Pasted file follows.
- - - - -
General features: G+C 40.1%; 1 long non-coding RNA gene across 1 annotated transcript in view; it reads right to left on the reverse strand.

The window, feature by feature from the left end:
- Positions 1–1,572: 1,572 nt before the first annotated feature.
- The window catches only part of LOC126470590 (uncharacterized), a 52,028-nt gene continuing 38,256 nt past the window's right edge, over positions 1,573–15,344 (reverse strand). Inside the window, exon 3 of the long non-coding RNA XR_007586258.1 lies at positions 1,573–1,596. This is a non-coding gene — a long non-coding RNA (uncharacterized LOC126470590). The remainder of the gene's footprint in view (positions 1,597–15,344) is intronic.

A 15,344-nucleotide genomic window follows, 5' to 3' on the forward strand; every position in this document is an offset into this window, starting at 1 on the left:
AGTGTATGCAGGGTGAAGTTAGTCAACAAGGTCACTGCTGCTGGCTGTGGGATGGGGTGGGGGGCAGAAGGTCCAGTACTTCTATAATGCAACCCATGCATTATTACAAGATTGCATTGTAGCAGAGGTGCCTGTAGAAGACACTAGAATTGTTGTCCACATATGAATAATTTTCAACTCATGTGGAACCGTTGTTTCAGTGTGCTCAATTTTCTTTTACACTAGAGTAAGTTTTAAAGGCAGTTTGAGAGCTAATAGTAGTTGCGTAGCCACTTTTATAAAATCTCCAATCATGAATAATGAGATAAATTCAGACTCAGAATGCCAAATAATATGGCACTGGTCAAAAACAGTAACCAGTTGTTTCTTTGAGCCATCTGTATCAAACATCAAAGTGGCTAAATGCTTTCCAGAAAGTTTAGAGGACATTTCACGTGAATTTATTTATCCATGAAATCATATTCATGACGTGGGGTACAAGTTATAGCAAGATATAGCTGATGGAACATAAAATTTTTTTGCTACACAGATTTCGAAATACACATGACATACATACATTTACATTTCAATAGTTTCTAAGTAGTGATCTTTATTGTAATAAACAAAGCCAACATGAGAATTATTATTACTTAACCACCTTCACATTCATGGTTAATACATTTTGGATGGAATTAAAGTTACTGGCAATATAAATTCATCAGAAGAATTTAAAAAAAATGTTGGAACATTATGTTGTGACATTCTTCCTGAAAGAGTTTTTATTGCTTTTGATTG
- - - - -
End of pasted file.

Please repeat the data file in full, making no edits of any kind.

General features: G+C 40.1%; 1 long non-coding RNA gene across 1 annotated transcript in view; it reads right to left on the reverse strand.

The window, feature by feature from the left end:
- Positions 1–1,572: 1,572 nt before the first annotated feature.
- The window catches only part of LOC126470590 (uncharacterized), a 52,028-nt gene continuing 38,256 nt past the window's right edge, over positions 1,573–15,344 (reverse strand). Inside the window, exon 3 of the long non-coding RNA XR_007586258.1 lies at positions 1,573–1,596. This is a non-coding gene — a long non-coding RNA (uncharacterized LOC126470590). The remainder of the gene's footprint in view (positions 1,597–15,344) is intronic.

A 15,344-nucleotide genomic window follows, 5' to 3' on the forward strand; every position in this document is an offset into this window, starting at 1 on the left:
AGTGTATGCAGGGTGAAGTTAGTCAACAAGGTCACTGCTGCTGGCTGTGGGATGGGGTGGGGGGCAGAAGGTCCAGTACTTCTATAATGCAACCCATGCATTATTACAAGATTGCATTGTAGCAGAGGTGCCTGTAGAAGACACTAGAATTGTTGTCCACATATGAATAATTTTCAACTCATGTGGAACCGTTGTTTCAGTGTGCTCAATTTTCTTTTACACTAGAGTAAGTTTTAAAGGCAGTTTGAGAGCTAATAGTAGTTGCGTAGCCACTTTTATAAAATCTCCAATCATGAATAATGAGATAAATTCAGACTCAGAATGCCAAATAATATGGCACTGGTCAAAAACAGTAACCAGTTGTTTCTTTGAGCCATCTGTATCAAACATCAAAGTGGCTAAATGCTTTCCAGAAAGTTTAGAGGACATTTCACGTGAATTTATTTATCCATGAAATCATATTCATGACGTGGGGTACAAGTTATAGCAAGATATAGCTGATGGAACATAAAATTTTTTTGCTACACAGATTTCGAAATACACATGACATACATACATTTACATTTCAATAGTTTCTAAGTAGTGATCTTTATTGTAATAAACAAAGCCAACATGAGAATTATTATTACTTAACCACCTTCACATTCATGGTTAATACATTTTGGATGGAATTAAAGTTACTGGCAATATAAATTCATCAGAAGAATTTAAAAAAAATGTTGGAACATTATGTTGTGACATTCTTCCTGAAAGAGTTTTTATTGCTTTTGATTG